5 comments about "The Consumer: A Staggeringly Foolish Plan ".
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  1. mike hensgen, January 11, 2010 at 12:01 p.m.

    At last ! A little perspective is a wonderful thing.

  2. Andrea Learned from Learned On, LLC, January 26, 2010 at 8:29 a.m.

    "Curation" is the word, Paul. By putting that extra effort into selecting speakers, knowing those speakers know their stuff/how to present and wrapping it in higher quality video production and delivery, TED wins. And still, what TED does is very straightforward, and could be easily done by others. It shouldn't be a rush to get "anything" up online and NOW. Being more deliberate about what you distribute, and not worrying about whether it will get 1 million views in the first hour, may just be too hard for a lot of businesses/marketers to comprehend. Quality over quantity sounds so boring...

  3. Elena Alexseeva from PhotoHand, January 26, 2010 at 12:27 p.m.

    I have to disagree with your assessment of YouTube. It gives you exposure to programming from other countries that you might prefer to the US content. I haven't turned on my TV set for three years now.

  4. Kevin Lenard from Business Development Specialist, January 28, 2010 at 9:15 a.m.

    Interesting POV, Paul. I don't think it is 'cynical' at all, just insightful, which is really the seed of your article: "a little curation", as Andrea picked up on and Mike alludes to in saying "a little perspective is a wonderful thing".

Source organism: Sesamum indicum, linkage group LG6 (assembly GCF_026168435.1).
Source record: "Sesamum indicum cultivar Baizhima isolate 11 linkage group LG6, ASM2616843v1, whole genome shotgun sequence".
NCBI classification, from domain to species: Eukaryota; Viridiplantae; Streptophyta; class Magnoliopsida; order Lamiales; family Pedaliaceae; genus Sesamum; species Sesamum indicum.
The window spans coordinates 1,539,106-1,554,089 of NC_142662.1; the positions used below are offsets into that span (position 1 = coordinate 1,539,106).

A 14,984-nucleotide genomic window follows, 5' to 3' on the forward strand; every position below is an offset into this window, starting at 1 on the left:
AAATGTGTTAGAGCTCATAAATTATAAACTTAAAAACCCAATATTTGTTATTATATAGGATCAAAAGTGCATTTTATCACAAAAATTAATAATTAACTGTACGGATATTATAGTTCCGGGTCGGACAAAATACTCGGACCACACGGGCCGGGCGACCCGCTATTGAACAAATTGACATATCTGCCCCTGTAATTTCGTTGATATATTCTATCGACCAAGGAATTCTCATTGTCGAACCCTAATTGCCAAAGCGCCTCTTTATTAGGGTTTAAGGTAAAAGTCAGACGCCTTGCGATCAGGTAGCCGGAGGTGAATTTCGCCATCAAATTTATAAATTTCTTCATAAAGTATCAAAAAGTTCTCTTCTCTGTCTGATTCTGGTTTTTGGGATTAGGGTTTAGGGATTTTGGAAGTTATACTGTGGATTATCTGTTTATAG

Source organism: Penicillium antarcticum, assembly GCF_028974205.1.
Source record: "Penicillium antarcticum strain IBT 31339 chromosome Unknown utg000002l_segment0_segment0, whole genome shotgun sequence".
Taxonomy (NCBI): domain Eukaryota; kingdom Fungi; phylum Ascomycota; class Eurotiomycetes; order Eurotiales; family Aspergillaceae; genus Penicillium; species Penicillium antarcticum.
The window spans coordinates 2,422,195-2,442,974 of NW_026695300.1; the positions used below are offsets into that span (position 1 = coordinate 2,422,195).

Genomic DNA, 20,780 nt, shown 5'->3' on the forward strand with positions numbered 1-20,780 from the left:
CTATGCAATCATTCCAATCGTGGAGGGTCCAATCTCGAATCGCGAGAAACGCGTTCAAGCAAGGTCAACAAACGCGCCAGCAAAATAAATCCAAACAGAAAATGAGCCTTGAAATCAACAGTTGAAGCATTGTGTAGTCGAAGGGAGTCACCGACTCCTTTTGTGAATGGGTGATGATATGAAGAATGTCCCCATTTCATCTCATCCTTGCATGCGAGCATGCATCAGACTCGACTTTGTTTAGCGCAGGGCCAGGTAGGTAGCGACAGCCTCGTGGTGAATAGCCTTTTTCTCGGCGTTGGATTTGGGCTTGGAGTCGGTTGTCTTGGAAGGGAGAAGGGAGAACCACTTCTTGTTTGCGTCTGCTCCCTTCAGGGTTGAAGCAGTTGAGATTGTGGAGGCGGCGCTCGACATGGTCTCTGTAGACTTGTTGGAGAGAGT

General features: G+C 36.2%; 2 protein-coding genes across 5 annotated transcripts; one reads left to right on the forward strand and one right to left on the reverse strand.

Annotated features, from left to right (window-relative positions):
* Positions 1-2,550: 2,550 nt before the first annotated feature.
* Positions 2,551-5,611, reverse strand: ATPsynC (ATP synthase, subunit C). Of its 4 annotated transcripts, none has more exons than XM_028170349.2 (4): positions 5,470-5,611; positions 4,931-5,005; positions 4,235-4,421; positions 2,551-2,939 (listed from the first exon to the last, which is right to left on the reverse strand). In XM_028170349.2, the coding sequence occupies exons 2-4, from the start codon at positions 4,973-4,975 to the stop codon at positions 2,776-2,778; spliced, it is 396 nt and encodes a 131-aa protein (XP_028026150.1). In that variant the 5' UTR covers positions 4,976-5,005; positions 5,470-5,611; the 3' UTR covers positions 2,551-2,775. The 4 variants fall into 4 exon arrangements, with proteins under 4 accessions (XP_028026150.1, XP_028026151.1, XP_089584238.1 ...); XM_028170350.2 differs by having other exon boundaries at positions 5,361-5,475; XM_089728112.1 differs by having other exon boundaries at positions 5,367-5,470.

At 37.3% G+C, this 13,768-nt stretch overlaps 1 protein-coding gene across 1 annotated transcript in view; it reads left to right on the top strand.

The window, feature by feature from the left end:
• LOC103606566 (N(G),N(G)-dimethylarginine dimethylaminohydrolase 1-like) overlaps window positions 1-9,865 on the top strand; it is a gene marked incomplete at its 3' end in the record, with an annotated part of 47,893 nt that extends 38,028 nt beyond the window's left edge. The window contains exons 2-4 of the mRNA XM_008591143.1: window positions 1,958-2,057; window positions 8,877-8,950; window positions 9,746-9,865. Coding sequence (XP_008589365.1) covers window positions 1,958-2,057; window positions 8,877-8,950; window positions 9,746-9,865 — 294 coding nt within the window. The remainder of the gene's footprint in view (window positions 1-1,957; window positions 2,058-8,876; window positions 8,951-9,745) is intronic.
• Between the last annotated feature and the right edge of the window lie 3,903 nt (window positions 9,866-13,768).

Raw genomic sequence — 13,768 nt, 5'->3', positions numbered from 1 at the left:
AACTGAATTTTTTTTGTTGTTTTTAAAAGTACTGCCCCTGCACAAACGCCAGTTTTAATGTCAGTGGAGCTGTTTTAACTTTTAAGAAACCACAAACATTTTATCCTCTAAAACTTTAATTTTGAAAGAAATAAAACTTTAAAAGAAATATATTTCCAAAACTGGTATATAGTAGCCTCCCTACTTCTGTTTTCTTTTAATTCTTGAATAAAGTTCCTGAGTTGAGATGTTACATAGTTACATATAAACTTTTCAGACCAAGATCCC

What you are all getting at is 'journalism,' really, as opposed to 'social media,' blogging, commenting (like this), etc. It speaks to the fact that journalism will never die, although it has been overwhelmed by the tidal wave of 'self-publishing' of late. People want a considered, well-researched point of view and we cannot get that from most blog posts (don't go over xxx words if you want people to read your post!).

    What I'm convinced of, the more pundits shout about how 'social' is revolutionizing human communication (the telegraph and telephone were both revolutionary social technologies, we seem to forget), is that human beings love to experiment and be on top of trends. Facebook drew more of us in than Second Life ever did (the latter was tough to wrap your head around), but is waning in popularity (time spend engaged with it, unless you are a teen) as people become familiar with what it is really good for (keeping in touch with acquaintances, as you point out, which is what Zuckerman designed it for) and they tire of it. I suspect that as the real value of Twitter surfaces (an instant, public, free global news service -- not a platform for each of us to be a short-term celebrity) we'll see people move on, and back to serious news providers.

    The revolution in the news service world is that geographically based suppliers, the NY Times, Washington Post, LA Tribune (and 100,000 others) were created when distribution was via physical sheets of newsprint, in the age of CNN, we simply don't need 99,900 of those ancient suppliers! The iPad, Kindle and Sony Reader, through their apps and pipeline, are going to help mould the new business model for serious journalism, as I wrote about in my last post:

  5. Walter Sabo from HitViews, January 29, 2010 at 10:29 a.m.

    1.6 Million subscribers, registered fans, is not a big deal but 37,000 viewers is?

    1.6 million would represent a top 3 cable show. MSNBC, CNBC, and even MTV rarely hit 500,000 viewers.

    It's important to note that no one goes to youtube for youtube, they go to watch the shows.

    Fine article.